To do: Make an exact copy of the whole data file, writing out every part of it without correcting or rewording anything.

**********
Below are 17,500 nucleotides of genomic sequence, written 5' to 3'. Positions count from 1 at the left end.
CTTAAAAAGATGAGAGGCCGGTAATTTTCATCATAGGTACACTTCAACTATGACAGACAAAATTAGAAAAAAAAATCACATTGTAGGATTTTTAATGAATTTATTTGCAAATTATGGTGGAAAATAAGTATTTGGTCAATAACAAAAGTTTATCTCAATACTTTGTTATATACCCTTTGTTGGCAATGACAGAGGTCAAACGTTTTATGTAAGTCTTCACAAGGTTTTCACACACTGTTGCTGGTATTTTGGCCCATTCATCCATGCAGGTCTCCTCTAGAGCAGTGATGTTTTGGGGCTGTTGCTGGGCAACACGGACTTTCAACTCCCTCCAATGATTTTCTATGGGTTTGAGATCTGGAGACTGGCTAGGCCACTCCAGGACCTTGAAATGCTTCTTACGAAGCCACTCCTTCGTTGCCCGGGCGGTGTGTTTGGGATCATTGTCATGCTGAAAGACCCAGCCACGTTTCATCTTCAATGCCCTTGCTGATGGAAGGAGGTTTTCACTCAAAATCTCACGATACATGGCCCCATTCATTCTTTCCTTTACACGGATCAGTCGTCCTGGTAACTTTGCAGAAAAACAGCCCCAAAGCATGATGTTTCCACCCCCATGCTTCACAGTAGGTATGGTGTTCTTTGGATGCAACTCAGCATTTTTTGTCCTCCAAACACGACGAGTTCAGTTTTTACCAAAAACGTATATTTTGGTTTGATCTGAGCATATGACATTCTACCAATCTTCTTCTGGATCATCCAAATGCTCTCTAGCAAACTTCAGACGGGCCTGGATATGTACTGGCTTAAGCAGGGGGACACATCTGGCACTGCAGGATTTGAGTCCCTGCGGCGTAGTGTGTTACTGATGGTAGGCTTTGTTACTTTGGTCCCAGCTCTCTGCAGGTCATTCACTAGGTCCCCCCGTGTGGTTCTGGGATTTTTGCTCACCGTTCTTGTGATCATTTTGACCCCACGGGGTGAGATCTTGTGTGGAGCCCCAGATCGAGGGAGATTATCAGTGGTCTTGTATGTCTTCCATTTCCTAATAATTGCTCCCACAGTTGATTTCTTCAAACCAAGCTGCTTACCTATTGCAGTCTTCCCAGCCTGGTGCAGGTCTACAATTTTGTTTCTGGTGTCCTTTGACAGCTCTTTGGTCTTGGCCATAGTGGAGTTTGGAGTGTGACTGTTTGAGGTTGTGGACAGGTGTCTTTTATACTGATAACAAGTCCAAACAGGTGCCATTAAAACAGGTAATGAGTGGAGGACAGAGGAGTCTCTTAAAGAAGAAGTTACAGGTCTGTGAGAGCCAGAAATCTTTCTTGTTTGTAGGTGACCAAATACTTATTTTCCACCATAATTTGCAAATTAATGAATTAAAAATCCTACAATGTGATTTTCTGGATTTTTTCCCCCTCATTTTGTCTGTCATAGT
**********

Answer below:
Below are 17,500 nucleotides of genomic sequence, written 5' to 3'. Positions count from 1 at the left end.
CTTAAAAAGATGAGAGGCCGGTAATTTTCATCATAGGTACACTTCAACTATGACAGACAAAATTAGAAAAAAAAATCACATTGTAGGATTTTTAATGAATTTATTTGCAAATTATGGTGGAAAATAAGTATTTGGTCAATAACAAAAGTTTATCTCAATACTTTGTTATATACCCTTTGTTGGCAATGACAGAGGTCAAACGTTTTATGTAAGTCTTCACAAGGTTTTCACACACTGTTGCTGGTATTTTGGCCCATTCATCCATGCAGGTCTCCTCTAGAGCAGTGATGTTTTGGGGCTGTTGCTGGGCAACACGGACTTTCAACTCCCTCCAATGATTTTCTATGGGTTTGAGATCTGGAGACTGGCTAGGCCACTCCAGGACCTTGAAATGCTTCTTACGAAGCCACTCCTTCGTTGCCCGGGCGGTGTGTTTGGGATCATTGTCATGCTGAAAGACCCAGCCACGTTTCATCTTCAATGCCCTTGCTGATGGAAGGAGGTTTTCACTCAAAATCTCACGATACATGGCCCCATTCATTCTTTCCTTTACACGGATCAGTCGTCCTGGTAACTTTGCAGAAAAACAGCCCCAAAGCATGATGTTTCCACCCCCATGCTTCACAGTAGGTATGGTGTTCTTTGGATGCAACTCAGCATTTTTTGTCCTCCAAACACGACGAGTTCAGTTTTTACCAAAAACGTATATTTTGGTTTGATCTGAGCATATGACATTCTACCAATCTTCTTCTGGATCATCCAAATGCTCTCTAGCAAACTTCAGACGGGCCTGGATATGTACTGGCTTAAGCAGGGGGACACATCTGGCACTGCAGGATTTGAGTCCCTGCGGCGTAGTGTGTTACTGATGGTAGGCTTTGTTACTTTGGTCCCAGCTCTCTGCAGGTCATTCACTAGGTCCCCCCGTGTGGTTCTGGGATTTTTGCTCACCGTTCTTGTGATCATTTTGACCCCACGGGGTGAGATCTTGTGTGGAGCCCCAGATCGAGGGAGATTATCAGTGGTCTTGTATGTCTTCCATTTCCTAATAATTGCTCCCACAGTTGATTTCTTCAAACCAAGCTGCTTACCTATTGCAGTCTTCCCAGCCTGGTGCAGGTCTACAATTTTGTTTCTGGTGTCCTTTGACAGCTCTTTGGTCTTGGCCATAGTGGAGTTTGGAGTGTGACTGTTTGAGGTTGTGGACAGGTGTCTTTTATACTGATAACAAGTCCAAACAGGTGCCATTAAAACAGGTAATGAGTGGAGGACAGAGGAGTCTCTTAAAGAAGAAGTTACAGGTCTGTGAGAGCCAGAAATCTTTCTTGTTTGTAGGTGACCAAATACTTATTTTCCACCATAATTTGCAAATTAATGAATTAAAAATCCTACAATGTGATTTTCTGGATTTTTTCCCCCTCATTTTGTCTGTCATAGT